The behavior of autistic children is very much tied to their environment and emotions at any given moment, Gross says. “When a dog accompanies a child, that child will be in a better environment,” she says. “When people see dogs, they just melt. Eight out of 10 will come over and be very nice. That’s the kind of energy we want, instead of everyone looking away or pulling back. And they’ll ask nice, predictable questions—’Is that your dog? What’s his name?’—allowing for structured conversations. That helps our children develop pragmatic language. It’s a very valuable speech lesson.”
As for Danny, Gross says her son improved little by little, every month, every year; he’s now getting his MFA in film editing and living independently.
By eliminating the need for travel and an extended stay at a training facility, Gross is able to charge $5,000 for a service dog, far less than some other nonprofits’ placements. Puppies bred for temperament and socialization go to a puppy raiser who trains them for their first three months. After that, they live with another family who continues the training near the recipient family, allowing the parents and child to learn how to handle and bond with their matched puppy until she’s ready to come home with them.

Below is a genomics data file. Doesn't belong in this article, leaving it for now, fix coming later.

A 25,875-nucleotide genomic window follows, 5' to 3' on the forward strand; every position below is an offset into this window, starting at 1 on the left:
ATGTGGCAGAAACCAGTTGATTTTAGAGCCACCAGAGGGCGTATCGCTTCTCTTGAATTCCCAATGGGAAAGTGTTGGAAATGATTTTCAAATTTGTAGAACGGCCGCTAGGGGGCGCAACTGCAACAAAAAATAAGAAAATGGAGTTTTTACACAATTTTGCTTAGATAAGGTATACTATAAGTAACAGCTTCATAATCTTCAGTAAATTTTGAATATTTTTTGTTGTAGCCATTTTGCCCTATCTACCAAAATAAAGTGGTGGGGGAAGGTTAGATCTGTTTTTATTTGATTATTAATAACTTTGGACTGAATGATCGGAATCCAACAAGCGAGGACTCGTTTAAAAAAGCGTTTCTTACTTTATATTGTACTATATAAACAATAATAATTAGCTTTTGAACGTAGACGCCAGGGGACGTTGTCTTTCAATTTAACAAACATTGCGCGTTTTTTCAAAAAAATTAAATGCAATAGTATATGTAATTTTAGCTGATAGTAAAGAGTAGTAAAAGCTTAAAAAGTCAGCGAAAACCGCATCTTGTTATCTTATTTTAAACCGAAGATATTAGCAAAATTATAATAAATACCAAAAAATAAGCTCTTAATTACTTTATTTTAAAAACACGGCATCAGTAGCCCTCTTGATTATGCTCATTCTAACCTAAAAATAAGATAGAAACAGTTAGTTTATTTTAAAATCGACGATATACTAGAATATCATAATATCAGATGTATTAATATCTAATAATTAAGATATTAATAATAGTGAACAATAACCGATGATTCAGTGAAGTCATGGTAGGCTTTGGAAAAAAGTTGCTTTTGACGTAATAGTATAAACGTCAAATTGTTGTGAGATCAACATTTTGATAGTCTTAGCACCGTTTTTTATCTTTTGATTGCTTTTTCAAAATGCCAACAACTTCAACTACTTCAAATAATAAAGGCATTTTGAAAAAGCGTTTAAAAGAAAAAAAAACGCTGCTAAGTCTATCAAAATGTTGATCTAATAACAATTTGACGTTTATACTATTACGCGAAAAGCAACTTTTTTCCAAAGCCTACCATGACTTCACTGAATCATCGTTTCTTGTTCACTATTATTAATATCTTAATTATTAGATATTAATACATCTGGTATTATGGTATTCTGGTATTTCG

Matching the dog to the child
Mullen says that Gross matches dogs carefully to the child. When their initial match didn’t work out—the Lab pup was going to grow too large for Cooper—Gross chose a smaller Golden. If parents are trying to find a dog for their children with allergies, Gross steers them toward standard poodles. While Gross only works with Goldens, Labs and now poodles, other organizations have also place border collies, German shepherds and mixed breeds.